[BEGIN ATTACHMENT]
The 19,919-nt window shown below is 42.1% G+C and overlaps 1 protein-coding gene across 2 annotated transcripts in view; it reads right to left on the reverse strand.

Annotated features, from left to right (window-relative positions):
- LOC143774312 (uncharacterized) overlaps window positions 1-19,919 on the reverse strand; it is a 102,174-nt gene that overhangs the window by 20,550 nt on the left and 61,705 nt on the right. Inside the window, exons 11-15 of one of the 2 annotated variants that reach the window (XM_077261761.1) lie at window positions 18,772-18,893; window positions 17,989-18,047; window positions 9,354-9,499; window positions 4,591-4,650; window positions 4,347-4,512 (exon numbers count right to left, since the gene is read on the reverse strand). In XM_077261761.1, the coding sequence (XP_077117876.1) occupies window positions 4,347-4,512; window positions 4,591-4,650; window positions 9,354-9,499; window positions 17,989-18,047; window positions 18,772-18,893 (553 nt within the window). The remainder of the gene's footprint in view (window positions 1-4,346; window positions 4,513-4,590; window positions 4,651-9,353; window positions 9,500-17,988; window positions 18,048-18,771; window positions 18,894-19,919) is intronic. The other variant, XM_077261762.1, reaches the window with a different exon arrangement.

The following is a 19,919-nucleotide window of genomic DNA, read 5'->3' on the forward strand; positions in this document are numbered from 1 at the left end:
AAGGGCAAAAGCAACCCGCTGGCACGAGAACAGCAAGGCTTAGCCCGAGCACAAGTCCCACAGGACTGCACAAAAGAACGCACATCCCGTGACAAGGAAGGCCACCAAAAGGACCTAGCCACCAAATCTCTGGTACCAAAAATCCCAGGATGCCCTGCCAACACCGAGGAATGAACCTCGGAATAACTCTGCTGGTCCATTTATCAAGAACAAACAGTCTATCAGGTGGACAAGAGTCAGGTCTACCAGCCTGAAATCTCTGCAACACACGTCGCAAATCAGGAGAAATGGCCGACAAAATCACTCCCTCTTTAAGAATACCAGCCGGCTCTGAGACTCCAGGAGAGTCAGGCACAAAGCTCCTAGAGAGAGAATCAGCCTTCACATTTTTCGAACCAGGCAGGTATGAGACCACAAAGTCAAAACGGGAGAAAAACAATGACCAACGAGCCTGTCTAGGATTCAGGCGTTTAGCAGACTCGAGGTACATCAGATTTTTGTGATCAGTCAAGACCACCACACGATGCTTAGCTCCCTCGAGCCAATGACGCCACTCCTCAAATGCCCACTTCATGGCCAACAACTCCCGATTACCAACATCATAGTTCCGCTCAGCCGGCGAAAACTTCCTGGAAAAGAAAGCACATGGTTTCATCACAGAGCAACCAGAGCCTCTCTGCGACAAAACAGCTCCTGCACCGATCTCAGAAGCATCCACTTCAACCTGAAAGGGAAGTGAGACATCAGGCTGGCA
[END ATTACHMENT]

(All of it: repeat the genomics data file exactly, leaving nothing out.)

The 19,919-nt window shown below is 42.1% G+C and overlaps 1 protein-coding gene across 2 annotated transcripts in view; it reads right to left on the reverse strand.

Annotated features, from left to right (window-relative positions):
- LOC143774312 (uncharacterized) overlaps window positions 1-19,919 on the reverse strand; it is a 102,174-nt gene that overhangs the window by 20,550 nt on the left and 61,705 nt on the right. Inside the window, exons 11-15 of one of the 2 annotated variants that reach the window (XM_077261761.1) lie at window positions 18,772-18,893; window positions 17,989-18,047; window positions 9,354-9,499; window positions 4,591-4,650; window positions 4,347-4,512 (exon numbers count right to left, since the gene is read on the reverse strand). In XM_077261761.1, the coding sequence (XP_077117876.1) occupies window positions 4,347-4,512; window positions 4,591-4,650; window positions 9,354-9,499; window positions 17,989-18,047; window positions 18,772-18,893 (553 nt within the window). The remainder of the gene's footprint in view (window positions 1-4,346; window positions 4,513-4,590; window positions 4,651-9,353; window positions 9,500-17,988; window positions 18,048-18,771; window positions 18,894-19,919) is intronic. The other variant, XM_077261762.1, reaches the window with a different exon arrangement.

The following is a 19,919-nucleotide window of genomic DNA, read 5'->3' on the forward strand; positions in this document are numbered from 1 at the left end:
AAGGGCAAAAGCAACCCGCTGGCACGAGAACAGCAAGGCTTAGCCCGAGCACAAGTCCCACAGGACTGCACAAAAGAACGCACATCCCGTGACAAGGAAGGCCACCAAAAGGACCTAGCCACCAAATCTCTGGTACCAAAAATCCCAGGATGCCCTGCCAACACCGAGGAATGAACCTCGGAATAACTCTGCTGGTCCATTTATCAAGAACAAACAGTCTATCAGGTGGACAAGAGTCAGGTCTACCAGCCTGAAATCTCTGCAACACACGTCGCAAATCAGGAGAAATGGCCGACAAAATCACTCCCTCTTTAAGAATACCAGCCGGCTCTGAGACTCCAGGAGAGTCAGGCACAAAGCTCCTAGAGAGAGAATCAGCCTTCACATTTTTCGAACCAGGCAGGTATGAGACCACAAAGTCAAAACGGGAGAAAAACAATGACCAACGAGCCTGTCTAGGATTCAGGCGTTTAGCAGACTCGAGGTACATCAGATTTTTGTGATCAGTCAAGACCACCACACGATGCTTAGCTCCCTCGAGCCAATGACGCCACTCCTCAAATGCCCACTTCATGGCCAACAACTCCCGATTACCAACATCATAGTTCCGCTCAGCCGGCGAAAACTTCCTGGAAAAGAAAGCACATGGTTTCATCACAGAGCAACCAGAGCCTCTCTGCGACAAAACAGCTCCTGCACCGATCTCAGAAGCATCCACTTCAACCTGAAAGGGAAGTGAGACATCAGGCTGGCA